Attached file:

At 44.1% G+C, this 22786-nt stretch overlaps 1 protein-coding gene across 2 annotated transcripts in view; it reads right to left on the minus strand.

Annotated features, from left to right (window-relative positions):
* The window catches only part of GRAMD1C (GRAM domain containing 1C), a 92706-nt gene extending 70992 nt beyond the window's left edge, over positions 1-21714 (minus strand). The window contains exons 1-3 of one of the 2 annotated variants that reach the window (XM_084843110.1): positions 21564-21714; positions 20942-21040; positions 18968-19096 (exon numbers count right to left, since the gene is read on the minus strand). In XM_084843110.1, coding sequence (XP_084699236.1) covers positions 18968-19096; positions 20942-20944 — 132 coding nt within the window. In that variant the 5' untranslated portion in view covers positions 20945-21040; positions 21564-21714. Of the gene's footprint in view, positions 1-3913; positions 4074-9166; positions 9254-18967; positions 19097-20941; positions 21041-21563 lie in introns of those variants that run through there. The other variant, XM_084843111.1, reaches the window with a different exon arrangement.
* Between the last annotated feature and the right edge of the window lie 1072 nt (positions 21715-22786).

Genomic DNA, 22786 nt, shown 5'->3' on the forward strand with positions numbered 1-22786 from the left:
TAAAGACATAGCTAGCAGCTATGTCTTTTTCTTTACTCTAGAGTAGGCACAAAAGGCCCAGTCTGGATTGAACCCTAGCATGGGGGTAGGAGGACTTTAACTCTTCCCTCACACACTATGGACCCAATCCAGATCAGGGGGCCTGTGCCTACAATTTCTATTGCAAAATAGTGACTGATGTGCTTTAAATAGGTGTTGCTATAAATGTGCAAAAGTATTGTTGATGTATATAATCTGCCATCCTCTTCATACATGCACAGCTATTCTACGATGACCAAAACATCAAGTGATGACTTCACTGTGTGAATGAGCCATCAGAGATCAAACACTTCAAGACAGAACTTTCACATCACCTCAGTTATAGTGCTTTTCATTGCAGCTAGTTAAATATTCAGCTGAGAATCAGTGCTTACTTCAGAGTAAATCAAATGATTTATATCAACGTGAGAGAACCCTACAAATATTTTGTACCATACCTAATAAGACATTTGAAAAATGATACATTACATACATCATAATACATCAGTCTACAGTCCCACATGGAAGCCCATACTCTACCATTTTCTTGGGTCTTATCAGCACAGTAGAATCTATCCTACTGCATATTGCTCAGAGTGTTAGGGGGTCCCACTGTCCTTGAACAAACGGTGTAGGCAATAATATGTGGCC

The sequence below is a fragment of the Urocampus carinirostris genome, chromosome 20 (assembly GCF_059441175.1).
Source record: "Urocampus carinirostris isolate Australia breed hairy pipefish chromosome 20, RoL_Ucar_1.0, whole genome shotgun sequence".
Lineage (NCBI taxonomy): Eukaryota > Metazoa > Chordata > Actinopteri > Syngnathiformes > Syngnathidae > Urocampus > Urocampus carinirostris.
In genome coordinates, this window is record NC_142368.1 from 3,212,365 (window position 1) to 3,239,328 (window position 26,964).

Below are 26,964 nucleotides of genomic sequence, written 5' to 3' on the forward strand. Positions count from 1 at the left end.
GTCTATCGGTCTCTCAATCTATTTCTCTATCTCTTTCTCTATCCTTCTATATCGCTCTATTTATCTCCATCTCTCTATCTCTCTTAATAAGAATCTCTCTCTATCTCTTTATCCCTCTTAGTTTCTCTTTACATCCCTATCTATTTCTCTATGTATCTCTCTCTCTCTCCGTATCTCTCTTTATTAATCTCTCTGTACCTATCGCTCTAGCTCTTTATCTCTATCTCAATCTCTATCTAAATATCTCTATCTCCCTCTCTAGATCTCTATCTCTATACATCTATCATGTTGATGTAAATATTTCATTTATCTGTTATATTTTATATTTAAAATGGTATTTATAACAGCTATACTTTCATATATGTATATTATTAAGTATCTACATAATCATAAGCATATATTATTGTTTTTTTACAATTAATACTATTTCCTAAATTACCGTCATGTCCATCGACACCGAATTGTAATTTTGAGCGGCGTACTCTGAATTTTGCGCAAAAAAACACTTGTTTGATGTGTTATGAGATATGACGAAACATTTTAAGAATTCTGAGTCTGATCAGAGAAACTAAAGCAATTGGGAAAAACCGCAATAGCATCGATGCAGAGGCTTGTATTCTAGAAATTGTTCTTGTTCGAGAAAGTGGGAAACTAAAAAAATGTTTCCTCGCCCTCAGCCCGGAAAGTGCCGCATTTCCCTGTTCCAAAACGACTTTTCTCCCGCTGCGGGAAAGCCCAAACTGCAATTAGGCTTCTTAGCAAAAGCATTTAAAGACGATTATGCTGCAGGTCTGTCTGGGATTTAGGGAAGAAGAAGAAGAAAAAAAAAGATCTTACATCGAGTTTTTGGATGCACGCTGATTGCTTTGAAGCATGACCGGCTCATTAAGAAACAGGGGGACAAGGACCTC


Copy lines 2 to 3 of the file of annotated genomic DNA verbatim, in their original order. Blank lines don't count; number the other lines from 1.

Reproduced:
Annotated features, from left to right (window-relative positions):
* The window catches only part of GRAMD1C (GRAM domain containing 1C), a 92706-nt gene extending 70992 nt beyond the window's left edge, over positions 1-21714 (minus strand). The window contains exons 1-3 of one of the 2 annotated variants that reach the window (XM_084843110.1): positions 21564-21714; positions 20942-21040; positions 18968-19096 (exon numbers count right to left, since the gene is read on the minus strand). In XM_084843110.1, coding sequence (XP_084699236.1) covers positions 18968-19096; positions 20942-20944 — 132 coding nt within the window. In that variant the 5' untranslated portion in view covers positions 20945-21040; positions 21564-21714. Of the gene's footprint in view, positions 1-3913; positions 4074-9166; positions 9254-18967; positions 19097-20941; positions 21041-21563 lie in introns of those variants that run through there. The other variant, XM_084843111.1, reaches the window with a different exon arrangement.